Dennis spends much of his free time at the club, helping to train and condition the members and fighters that make up the club community. Three of the members are Dennis' own recruits- members of the Everett football team who come to the club as a way to keep their skills and physical fitness sharp. He sees the club as a great way to hone not only physical fitness, but discipline as well. "To show up every single day and work out in a boxing gym is not an easy thing," he says. "It's not like Bally's or LA Fitness, or getting on a treadmill."
The regimen of training and conditioning serves another, more important purpose. "Somerville is a tough city, and the surrounding cities, too." Dennis sees boxing as a way of giving kids focus and an expressive outlet for the pressures of life in the city. "I want to show them that boxing has been good to me, and it could be good to them also."
He sees as many rewards as the kids he trains. One of the best parts of the job, to his thinking: "The reward of playing a positive part in a kid's life," he says, looking toward the bustle of training and sparring going on in the background.
He believes the club is a place where you can come to change your life, no matter what your circumstances. It's also a place where you can experience a family environment, and a chance to be equals. He's experienced it firsthand. "Whether they went to Yale or they went to jail. We never turn our back on anyone. It the twenty-something years I've been coming here, they've never turned their back on me."
- Andrew Rivera
James has been a member of SBC for a little over a year, joining to get in better shape and to create new, healthy routines for himself as a foundation for his recovery. The 25 year old, South Medford native first tried boxing as a kid. He then played football in highschool, but some unfortunate choices began to sidetrack his success. Now, with the environment and training available at the club, he's proud of the progress he's made both in and out of the ring.
James currently has four amateur fights to his credit, and he's looking forward to adding more in the future. In addition to spending time at the club, he's giving back to his community and giving others the information and insight they need to make good choices in their lives. He's added public speaking to his list of accomplishments, including speaking with students as part of the grassroots organization Medford Overcoming Addiction.
For those in recovery or yet to enter recovery, James encourages routine, exercise, and social activity- all components of his own foundation for recovery, and needs amply met by the Somerville Boxing Club. "It's great for stability," he says of the routine of hitting the gym and the development involved in becoming a boxer. "If you have anger issues, or addiction- it keeps your mind focused on one thing."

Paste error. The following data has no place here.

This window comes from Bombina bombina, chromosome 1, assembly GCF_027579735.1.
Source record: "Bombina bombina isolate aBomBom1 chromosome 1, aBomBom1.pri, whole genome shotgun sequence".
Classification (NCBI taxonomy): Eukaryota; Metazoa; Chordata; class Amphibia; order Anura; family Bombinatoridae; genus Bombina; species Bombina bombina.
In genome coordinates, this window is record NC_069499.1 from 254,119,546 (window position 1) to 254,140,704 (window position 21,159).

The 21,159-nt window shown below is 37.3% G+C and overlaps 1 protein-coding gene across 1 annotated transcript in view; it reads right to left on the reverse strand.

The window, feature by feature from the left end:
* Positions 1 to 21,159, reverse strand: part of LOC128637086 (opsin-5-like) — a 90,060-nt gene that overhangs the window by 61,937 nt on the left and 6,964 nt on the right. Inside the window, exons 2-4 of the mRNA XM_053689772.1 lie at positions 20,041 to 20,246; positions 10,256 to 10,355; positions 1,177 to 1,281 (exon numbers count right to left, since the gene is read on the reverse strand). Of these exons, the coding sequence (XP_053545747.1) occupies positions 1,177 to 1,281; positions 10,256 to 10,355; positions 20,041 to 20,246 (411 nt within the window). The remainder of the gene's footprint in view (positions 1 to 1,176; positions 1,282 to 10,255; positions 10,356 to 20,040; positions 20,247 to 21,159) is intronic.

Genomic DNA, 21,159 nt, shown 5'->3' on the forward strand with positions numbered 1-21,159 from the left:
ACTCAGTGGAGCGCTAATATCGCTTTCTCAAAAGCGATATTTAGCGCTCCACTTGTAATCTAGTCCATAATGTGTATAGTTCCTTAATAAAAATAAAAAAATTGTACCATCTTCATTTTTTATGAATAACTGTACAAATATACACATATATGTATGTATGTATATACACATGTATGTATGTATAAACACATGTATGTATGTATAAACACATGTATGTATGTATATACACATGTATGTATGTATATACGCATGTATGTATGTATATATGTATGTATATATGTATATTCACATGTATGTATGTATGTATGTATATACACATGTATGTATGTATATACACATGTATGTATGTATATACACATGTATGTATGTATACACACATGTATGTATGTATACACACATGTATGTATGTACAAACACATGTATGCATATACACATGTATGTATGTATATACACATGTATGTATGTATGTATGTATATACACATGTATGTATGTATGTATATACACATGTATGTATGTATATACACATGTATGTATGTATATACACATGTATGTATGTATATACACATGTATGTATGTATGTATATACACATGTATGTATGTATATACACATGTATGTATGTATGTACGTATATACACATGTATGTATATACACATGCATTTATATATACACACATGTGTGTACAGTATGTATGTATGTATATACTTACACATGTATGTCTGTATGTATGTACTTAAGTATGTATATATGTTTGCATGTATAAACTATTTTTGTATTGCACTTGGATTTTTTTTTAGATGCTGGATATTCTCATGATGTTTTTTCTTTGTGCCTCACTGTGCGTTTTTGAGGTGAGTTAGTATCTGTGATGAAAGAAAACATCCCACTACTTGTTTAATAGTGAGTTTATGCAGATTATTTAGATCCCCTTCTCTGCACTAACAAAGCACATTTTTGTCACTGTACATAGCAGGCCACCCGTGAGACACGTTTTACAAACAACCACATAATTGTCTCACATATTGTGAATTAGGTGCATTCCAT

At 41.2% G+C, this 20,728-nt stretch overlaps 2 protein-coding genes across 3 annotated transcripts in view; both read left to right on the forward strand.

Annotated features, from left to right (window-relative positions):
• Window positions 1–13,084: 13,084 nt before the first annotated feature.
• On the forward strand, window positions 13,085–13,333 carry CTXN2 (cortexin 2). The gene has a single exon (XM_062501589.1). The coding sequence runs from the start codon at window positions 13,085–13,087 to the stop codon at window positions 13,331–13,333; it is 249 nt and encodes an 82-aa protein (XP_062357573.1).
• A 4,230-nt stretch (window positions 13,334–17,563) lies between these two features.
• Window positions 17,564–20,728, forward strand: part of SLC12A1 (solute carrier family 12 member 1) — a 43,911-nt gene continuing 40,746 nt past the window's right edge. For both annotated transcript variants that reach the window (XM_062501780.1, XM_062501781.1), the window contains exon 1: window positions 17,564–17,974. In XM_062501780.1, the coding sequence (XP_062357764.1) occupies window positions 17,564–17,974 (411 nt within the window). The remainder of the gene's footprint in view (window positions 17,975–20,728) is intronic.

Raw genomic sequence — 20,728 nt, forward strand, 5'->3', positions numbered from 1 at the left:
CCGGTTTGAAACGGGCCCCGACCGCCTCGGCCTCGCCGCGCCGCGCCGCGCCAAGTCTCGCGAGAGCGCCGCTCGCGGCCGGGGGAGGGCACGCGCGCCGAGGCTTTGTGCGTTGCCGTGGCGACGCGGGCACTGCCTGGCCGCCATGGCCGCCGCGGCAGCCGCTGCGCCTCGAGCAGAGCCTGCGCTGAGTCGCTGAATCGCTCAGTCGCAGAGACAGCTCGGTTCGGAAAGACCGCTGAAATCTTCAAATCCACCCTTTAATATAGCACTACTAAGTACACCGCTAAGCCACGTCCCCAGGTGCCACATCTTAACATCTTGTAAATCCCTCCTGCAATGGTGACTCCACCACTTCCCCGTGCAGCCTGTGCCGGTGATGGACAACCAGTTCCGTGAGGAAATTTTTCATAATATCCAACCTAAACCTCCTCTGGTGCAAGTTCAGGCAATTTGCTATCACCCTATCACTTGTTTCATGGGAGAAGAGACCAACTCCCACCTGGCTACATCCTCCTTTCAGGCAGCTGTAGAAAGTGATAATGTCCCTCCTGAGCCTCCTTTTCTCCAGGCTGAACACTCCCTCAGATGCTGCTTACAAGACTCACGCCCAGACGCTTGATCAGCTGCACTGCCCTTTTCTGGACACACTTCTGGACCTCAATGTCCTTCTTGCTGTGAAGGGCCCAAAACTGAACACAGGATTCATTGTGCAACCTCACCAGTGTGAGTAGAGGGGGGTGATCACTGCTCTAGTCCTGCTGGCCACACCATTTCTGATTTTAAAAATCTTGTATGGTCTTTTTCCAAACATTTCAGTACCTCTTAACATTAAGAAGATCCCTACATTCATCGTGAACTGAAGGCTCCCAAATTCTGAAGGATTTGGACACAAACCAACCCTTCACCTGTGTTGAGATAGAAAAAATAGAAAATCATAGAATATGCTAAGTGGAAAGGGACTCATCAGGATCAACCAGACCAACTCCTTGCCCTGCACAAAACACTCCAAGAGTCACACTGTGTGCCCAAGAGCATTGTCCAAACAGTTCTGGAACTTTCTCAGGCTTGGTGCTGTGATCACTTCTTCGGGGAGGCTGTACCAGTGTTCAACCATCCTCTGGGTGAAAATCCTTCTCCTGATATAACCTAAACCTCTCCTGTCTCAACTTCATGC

Now James is focusing his own life on the future, including getting back to full-time employment, more success in the boxing ring, and the added success of helping others overcome their struggles.
- Jalam Garcia
The starting point of all achievement is desire.
It is never too late to be what you might have been.
- Alex Rivera
George is a Certified USA Boxing trainer who has worked with SBC for over five years, providing boxing instruction, conditioning tips, and mentorship to the club's growing membership. George was introduced to Stoney through friends, and quickly became part of club life.
"I'm here five days a week," he says of his time at the club, and he looks forward to every hour spent here. George came to the club during a difficult time in his life; The retired Postal Service employee and Vietnam veteran had recently lost his wife of XXX years. The club gave him a way to fill his time and do some good for the community. As it turned out, his introduction to boxing and mentorship was as good for him as it was for the youth and adult members he encountered. "I don't know where I'd be without this place," he says, thinking back on his early days as a member.
Though he'd had some experience boxing in the military, he hadn't boxed in years and had never before trained a fighter. Stoney gave him an early education in the basics of the ring, and from there George became a full-fledged trainer in his own right. He's now a licensed trainer with USA Boxing, but still values Stoney's input as much as when he first began his journey, "learning from the best."
George is looking forward to helping the next generation of trainers and boxers discover their potential in and out of the ring.